On October 25th Red Hat announced the general availability of their AMQ Streams Kubernetes Operator for Apache Kafka. Red Hat AMQ Streams focuses on running Apache Kafka on Openshift providing a massively-scalable, distributed, and high performance data streaming platform. AMQ Streams, based on the Apache Kafka and Strimzi projects, offers a distributed backbone that allows microservices and other applications to share data with extremely high throughput. This backbone enables:
- Publish and subscribe: Many to many dissemination in a fault tolerant, durable manner.
- Replayable events: Serves as a repository for microservices to build in-memory copies of source data, up to any point in time.
- Long-term data retention: Efficiently stores data for immediate access in a manner limited only by disk space.
- Partition messages for more horizontal scalability: Allows for organizing messages to maximum concurrent access.
One of the most requested items from developers and architects is how to get started with a simple deployment option for testing purposes. In this guide we will use Red Hat Container Development Kit, based on minishift, to start an Apache Kafka cluster on Kubernetes.
Continue reading “How to run Kafka on Openshift, the enterprise Kubernetes, with AMQ Streams”
In this article, I will show how to install and manage Red Hat Ansible Tower on Red Hat OpenShift Container Platform. Ansible Tower helps you scale IT automation, manage complex deployments, and improve productivity. You can centralize and control your IT infrastructure with a visual dashboard, and it provides role-based access control, job scheduling, integrated notifications, graphical inventory management, and more.
As you may know, Ansible Tower 3.3, the latest release of this automation platform, was released a few weeks ago and added new features. From the release notes you’ll see that Ansible Tower 3.3 added support for a container-based installation on top of OpenShift
In this blog, we’ll see how easy it is to set up Ansible Tower 3.3 on OpenShift and have it running as a container in just a few minutes.
Continue reading “How to install Ansible Tower on Red Hat OpenShift”
Attention desktop IDE users: Red Hat Developer Studio 12.9 and the community edition, JBoss Tools 4.9.0 for Eclipse 2018-09, are now available. You can download the Developer Studio bundled installer, which installs Eclipse 4.9 with all of the JBoss Tools already configured. Or, if you have an existing Eclipse 4.9 (2018-09) installation, you can download the JBoss Tools package.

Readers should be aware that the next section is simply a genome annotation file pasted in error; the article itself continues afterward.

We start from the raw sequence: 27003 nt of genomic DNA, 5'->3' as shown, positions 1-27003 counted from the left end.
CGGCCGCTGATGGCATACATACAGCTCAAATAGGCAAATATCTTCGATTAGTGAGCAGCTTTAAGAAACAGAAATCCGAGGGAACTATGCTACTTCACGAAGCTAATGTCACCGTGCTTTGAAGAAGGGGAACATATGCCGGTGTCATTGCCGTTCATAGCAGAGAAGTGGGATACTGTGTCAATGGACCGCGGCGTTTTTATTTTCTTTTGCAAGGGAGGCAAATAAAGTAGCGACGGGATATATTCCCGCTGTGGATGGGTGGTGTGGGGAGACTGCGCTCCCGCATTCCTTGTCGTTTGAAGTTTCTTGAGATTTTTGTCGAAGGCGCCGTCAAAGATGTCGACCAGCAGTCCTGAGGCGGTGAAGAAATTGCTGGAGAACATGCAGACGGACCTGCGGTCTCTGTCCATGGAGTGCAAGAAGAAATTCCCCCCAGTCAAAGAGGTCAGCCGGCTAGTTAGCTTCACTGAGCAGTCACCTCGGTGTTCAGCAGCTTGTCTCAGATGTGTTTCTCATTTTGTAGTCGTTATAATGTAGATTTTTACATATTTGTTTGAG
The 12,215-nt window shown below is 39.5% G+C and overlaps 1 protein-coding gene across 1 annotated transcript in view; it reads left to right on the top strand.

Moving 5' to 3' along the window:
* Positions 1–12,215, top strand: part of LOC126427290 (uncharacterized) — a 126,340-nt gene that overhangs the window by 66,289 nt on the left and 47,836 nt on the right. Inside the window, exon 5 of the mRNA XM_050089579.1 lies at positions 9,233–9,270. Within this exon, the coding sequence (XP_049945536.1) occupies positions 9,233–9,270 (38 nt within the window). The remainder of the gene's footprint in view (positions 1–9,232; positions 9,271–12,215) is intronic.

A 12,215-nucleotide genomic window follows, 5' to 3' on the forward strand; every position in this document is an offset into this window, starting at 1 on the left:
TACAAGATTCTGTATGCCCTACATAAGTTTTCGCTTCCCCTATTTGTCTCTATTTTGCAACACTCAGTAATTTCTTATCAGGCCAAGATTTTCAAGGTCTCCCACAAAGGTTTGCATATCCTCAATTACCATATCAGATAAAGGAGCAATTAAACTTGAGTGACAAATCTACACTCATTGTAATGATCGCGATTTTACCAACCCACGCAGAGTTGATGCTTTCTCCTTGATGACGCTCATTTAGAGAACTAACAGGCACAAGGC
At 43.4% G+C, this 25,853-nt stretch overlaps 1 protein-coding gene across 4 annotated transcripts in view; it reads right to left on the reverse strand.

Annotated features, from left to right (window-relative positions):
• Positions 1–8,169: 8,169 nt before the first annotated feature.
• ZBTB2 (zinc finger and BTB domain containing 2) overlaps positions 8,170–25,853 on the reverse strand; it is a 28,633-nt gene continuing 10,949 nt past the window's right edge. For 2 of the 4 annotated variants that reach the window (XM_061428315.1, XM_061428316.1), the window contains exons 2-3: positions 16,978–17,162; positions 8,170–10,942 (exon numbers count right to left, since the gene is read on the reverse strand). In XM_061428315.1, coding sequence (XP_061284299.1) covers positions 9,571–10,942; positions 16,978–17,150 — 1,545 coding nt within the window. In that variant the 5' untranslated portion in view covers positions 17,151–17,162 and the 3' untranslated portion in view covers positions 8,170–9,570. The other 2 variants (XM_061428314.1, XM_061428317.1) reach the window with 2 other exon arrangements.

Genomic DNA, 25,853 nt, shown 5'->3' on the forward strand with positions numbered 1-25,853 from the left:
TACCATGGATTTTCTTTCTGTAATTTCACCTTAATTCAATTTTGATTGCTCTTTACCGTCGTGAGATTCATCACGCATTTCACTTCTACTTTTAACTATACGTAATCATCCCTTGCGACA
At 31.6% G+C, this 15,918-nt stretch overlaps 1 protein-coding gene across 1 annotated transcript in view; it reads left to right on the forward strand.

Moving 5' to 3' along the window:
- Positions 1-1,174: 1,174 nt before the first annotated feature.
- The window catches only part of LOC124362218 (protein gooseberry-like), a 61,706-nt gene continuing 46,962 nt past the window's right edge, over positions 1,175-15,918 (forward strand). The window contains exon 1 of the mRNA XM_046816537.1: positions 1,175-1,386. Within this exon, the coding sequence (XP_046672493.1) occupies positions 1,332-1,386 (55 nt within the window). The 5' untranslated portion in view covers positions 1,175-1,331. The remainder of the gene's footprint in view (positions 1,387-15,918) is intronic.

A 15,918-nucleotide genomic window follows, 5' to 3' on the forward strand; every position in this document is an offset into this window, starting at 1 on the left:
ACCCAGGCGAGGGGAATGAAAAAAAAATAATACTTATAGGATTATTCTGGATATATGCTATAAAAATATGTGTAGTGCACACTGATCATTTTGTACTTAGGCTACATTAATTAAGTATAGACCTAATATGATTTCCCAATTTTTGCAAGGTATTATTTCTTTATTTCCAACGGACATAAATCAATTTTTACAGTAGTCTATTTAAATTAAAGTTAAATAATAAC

This article highlights some of the new features in both JBoss Tools and Eclipse Photon, covering WildFly, Spring Boot, Camel, Maven, and many Java-related improvements—including full Java 11 support.
Developer Studio/JBoss Tools provides a desktop IDE with a broad set of tooling covering multiple programming models and frameworks. If you are doing container/cloud development, there is integrated functionality for working with Red Hat OpenShift, Kubernetes, Red Hat Container Development Kit, and Red Hat OpenShift Application Runtimes. For integration projects, there is tooling covering Camel and Red Hat Fuse that can be used in both local and cloud deployments.
Continue reading “Announcing Red Hat Developer Studio 12.9.0.GA and JBoss Tools 4.9.0.Final for Eclipse 2018-09”
Microservices and serverless architectures are being implemented, or are a part of the roadmap, in most modern solution stacks. Given that Java is still the dominant language for business applications, the need for reducing the startup time for Java is becoming more important. Serverless architectures are one such area that needs faster startup times, and applications hosted on container platforms such as Red Hat Openshift can benefit from both fast Java startup time and a smaller Docker image size.
Let’s see how GraalVM can be beneficial for Java-based programs in terms of speed and size improvements. Surely, these gains are not bound to containers or serverless architectures and can be applied to a variety of use cases.
Continue reading “Natively compile Java code for better startup time”